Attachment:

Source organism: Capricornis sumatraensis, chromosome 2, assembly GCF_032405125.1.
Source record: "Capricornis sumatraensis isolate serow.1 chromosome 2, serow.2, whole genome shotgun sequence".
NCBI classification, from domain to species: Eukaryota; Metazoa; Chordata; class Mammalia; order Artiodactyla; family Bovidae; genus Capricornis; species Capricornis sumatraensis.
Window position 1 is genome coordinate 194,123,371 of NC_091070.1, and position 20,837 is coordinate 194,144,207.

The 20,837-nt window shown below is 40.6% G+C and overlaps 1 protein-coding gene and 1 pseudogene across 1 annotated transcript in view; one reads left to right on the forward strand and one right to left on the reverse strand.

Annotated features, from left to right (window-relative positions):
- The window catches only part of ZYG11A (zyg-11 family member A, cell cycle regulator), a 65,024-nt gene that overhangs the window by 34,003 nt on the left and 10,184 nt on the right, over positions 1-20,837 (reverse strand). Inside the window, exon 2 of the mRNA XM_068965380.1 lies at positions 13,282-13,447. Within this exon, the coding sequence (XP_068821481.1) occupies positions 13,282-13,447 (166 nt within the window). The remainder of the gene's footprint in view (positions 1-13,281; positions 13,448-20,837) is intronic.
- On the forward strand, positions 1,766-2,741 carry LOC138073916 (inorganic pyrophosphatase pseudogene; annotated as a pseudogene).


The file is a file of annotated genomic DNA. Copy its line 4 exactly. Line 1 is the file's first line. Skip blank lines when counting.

Window position 1 is genome coordinate 194,123,371 of NC_091070.1, and position 20,837 is coordinate 194,144,207.